Six hundred million euros. This is the sum collected through the tourist tax that over a thousand of Italian municipalities are charging those who come to visit the city from foreign countries. Over 27% of the amount ends up in the coffers of the capital. Rome ranks first with earnings as high as 130 million euros, followed by Milan, Venice, and Florence.
The ranking of cities is also reflected in the regional standings, as Lazio leads with 135 million euros collected, followed by Veneto and Lombardy.
However, the tax is not extended nationally throughout the entire country and this is because the Italian government has never adopted the framework regulation that should have established its general principles. The result is a fragmented and uneven situation regarding the tourist tax. If in Rome a family of three pays, for two days of stay, 24 euros. In the same conditions in Venice, they pay over 17 euros.
However, there are issues connected to this tax. Platforms like Airbnb have the obligation to collect the tourist tax only in theory but in practice, they don’t do it or do it too little. This is why Fedarlberghi, the Italian hospitality industry association, has launched an attack at the renting platform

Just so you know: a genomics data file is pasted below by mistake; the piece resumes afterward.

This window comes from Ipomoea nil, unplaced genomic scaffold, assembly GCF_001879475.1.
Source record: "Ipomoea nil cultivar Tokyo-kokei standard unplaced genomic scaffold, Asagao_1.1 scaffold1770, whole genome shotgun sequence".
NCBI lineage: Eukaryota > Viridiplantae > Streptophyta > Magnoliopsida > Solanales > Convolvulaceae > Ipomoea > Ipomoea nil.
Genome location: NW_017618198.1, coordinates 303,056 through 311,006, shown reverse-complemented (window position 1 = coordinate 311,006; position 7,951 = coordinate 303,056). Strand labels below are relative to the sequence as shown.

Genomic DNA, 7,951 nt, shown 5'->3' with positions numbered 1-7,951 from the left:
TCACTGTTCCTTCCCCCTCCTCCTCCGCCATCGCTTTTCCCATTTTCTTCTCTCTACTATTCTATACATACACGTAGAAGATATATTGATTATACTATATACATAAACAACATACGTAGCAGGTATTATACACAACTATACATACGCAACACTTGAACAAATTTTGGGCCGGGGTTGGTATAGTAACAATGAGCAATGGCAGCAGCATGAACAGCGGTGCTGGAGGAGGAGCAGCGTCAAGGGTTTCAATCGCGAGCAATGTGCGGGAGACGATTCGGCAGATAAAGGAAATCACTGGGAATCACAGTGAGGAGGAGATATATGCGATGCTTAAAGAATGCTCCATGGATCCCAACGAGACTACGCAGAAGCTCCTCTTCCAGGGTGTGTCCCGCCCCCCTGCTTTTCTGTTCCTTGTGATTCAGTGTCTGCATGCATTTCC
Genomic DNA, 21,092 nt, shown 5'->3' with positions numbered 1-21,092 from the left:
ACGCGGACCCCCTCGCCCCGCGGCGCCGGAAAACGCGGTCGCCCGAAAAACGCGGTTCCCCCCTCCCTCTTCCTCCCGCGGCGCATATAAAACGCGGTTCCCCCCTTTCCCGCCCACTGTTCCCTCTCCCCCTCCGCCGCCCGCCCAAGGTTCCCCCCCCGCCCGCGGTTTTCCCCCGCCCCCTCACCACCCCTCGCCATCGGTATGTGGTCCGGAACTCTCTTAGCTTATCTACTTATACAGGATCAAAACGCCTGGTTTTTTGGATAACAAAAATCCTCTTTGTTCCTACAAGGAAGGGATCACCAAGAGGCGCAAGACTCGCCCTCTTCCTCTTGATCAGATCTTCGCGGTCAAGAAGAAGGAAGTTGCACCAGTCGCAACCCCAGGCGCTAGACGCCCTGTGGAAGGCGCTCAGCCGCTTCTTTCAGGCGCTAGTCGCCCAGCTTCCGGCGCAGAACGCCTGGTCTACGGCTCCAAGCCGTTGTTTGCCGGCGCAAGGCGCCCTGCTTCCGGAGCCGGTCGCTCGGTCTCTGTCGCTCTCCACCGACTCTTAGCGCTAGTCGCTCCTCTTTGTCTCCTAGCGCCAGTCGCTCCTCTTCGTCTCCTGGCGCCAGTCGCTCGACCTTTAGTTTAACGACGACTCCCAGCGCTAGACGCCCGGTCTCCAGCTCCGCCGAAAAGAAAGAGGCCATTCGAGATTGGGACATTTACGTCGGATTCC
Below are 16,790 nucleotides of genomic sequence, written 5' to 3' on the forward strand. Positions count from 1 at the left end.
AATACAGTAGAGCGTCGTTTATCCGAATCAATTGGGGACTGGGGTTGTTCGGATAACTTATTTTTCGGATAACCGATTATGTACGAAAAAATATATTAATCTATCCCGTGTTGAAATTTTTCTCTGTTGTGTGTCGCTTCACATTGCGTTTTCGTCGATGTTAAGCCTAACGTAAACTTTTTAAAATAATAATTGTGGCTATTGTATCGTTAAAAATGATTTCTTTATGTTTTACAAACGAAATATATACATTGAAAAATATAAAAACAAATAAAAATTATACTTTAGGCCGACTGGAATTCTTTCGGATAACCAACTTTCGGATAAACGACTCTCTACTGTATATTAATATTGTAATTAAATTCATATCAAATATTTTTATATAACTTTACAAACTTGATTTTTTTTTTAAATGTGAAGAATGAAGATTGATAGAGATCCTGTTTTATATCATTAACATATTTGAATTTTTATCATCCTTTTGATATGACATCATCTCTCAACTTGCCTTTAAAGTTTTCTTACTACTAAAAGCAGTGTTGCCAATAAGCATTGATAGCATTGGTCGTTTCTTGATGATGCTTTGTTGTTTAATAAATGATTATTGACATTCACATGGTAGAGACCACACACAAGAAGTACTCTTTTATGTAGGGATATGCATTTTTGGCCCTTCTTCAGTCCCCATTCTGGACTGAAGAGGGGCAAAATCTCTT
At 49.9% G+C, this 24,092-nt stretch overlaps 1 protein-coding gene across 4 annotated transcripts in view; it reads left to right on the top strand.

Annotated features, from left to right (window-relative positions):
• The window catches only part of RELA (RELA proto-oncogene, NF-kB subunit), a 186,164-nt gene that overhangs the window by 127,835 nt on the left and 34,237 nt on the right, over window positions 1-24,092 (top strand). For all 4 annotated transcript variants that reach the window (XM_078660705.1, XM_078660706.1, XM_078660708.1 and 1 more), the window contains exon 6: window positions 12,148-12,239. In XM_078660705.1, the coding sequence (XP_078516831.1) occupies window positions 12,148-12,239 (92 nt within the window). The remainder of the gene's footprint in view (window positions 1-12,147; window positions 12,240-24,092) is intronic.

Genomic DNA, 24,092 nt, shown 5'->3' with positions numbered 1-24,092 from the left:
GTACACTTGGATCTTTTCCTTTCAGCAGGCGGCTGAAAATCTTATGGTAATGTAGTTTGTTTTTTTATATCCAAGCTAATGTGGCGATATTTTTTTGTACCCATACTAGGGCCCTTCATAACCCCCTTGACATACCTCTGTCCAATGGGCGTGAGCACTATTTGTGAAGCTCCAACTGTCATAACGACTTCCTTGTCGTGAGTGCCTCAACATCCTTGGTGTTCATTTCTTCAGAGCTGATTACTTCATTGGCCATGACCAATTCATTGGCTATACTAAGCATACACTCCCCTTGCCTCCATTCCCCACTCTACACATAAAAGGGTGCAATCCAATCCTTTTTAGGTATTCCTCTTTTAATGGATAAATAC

The president of the association, Bernabò Bocca, referred to Airbnb as to the “Far West” of the industry. According to data, Airbnb only fulfills its obligations in 18 out of 997 municipalities across the country. For example, Liguria has registered a lot of irregularities in this sense, with at least 5 thousand illegal tourist apartments present in the region out of a total of 18 thousand registered.
However, Airbnb didn’t wait long to make a response. In a statement released to the media, the company claimed to be “the only digital platform to have finalized residence tax collection agreements in almost all cities of art. An innovative way that was implemented with local politicians and administrators”.
Airbnb leaders then proceeded to ignite the controversy by accusing the tourism association of carrying out a “rearguard battle in defense of associations that in some cases are accused of embezzlement and offending the local authorities that on the contrary have shown far-sightedness, to the point that today the protocols drawn up with Airbnb are a model for all other hotel platforms”.